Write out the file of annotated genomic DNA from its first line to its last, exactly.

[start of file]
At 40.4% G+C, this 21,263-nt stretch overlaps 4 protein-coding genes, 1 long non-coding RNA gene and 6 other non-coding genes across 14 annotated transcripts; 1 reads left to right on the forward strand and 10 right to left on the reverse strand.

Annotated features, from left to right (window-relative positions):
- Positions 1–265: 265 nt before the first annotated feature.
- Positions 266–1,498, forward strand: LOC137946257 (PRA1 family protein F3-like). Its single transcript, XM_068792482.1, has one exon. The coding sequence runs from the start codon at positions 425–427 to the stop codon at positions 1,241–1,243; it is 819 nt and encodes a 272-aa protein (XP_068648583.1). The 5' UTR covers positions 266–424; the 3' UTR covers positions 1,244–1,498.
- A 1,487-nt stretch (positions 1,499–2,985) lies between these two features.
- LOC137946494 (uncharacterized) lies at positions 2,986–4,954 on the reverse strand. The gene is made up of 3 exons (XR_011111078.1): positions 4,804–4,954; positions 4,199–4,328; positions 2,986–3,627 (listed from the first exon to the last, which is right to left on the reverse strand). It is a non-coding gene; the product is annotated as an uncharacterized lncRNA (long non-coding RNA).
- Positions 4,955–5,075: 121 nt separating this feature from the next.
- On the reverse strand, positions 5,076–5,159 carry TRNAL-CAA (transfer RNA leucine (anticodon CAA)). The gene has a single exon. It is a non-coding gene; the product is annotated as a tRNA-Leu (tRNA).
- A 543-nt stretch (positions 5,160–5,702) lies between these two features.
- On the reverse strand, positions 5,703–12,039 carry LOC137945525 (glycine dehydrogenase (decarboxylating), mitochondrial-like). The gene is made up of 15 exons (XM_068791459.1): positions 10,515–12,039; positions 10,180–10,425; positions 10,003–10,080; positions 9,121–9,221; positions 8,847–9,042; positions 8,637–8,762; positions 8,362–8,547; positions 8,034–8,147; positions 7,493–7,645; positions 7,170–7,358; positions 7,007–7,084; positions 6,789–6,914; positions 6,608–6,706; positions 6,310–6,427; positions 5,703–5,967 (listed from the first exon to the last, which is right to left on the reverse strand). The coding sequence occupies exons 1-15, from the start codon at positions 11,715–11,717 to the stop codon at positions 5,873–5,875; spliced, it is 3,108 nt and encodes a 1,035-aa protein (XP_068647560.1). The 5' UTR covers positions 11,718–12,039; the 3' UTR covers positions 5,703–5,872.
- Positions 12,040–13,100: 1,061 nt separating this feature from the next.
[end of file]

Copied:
At 40.4% G+C, this 21,263-nt stretch overlaps 4 protein-coding genes, 1 long non-coding RNA gene and 6 other non-coding genes across 14 annotated transcripts; 1 reads left to right on the forward strand and 10 right to left on the reverse strand.

Annotated features, from left to right (window-relative positions):
- Positions 1–265: 265 nt before the first annotated feature.
- Positions 266–1,498, forward strand: LOC137946257 (PRA1 family protein F3-like). Its single transcript, XM_068792482.1, has one exon. The coding sequence runs from the start codon at positions 425–427 to the stop codon at positions 1,241–1,243; it is 819 nt and encodes a 272-aa protein (XP_068648583.1). The 5' UTR covers positions 266–424; the 3' UTR covers positions 1,244–1,498.
- A 1,487-nt stretch (positions 1,499–2,985) lies between these two features.
- LOC137946494 (uncharacterized) lies at positions 2,986–4,954 on the reverse strand. The gene is made up of 3 exons (XR_011111078.1): positions 4,804–4,954; positions 4,199–4,328; positions 2,986–3,627 (listed from the first exon to the last, which is right to left on the reverse strand). It is a non-coding gene; the product is annotated as an uncharacterized lncRNA (long non-coding RNA).
- Positions 4,955–5,075: 121 nt separating this feature from the next.
- On the reverse strand, positions 5,076–5,159 carry TRNAL-CAA (transfer RNA leucine (anticodon CAA)). The gene has a single exon. It is a non-coding gene; the product is annotated as a tRNA-Leu (tRNA).
- A 543-nt stretch (positions 5,160–5,702) lies between these two features.
- On the reverse strand, positions 5,703–12,039 carry LOC137945525 (glycine dehydrogenase (decarboxylating), mitochondrial-like). The gene is made up of 15 exons (XM_068791459.1): positions 10,515–12,039; positions 10,180–10,425; positions 10,003–10,080; positions 9,121–9,221; positions 8,847–9,042; positions 8,637–8,762; positions 8,362–8,547; positions 8,034–8,147; positions 7,493–7,645; positions 7,170–7,358; positions 7,007–7,084; positions 6,789–6,914; positions 6,608–6,706; positions 6,310–6,427; positions 5,703–5,967 (listed from the first exon to the last, which is right to left on the reverse strand). The coding sequence occupies exons 1-15, from the start codon at positions 11,715–11,717 to the stop codon at positions 5,873–5,875; spliced, it is 3,108 nt and encodes a 1,035-aa protein (XP_068647560.1). The 5' UTR covers positions 11,718–12,039; the 3' UTR covers positions 5,703–5,872.
- Positions 12,040–13,100: 1,061 nt separating this feature from the next.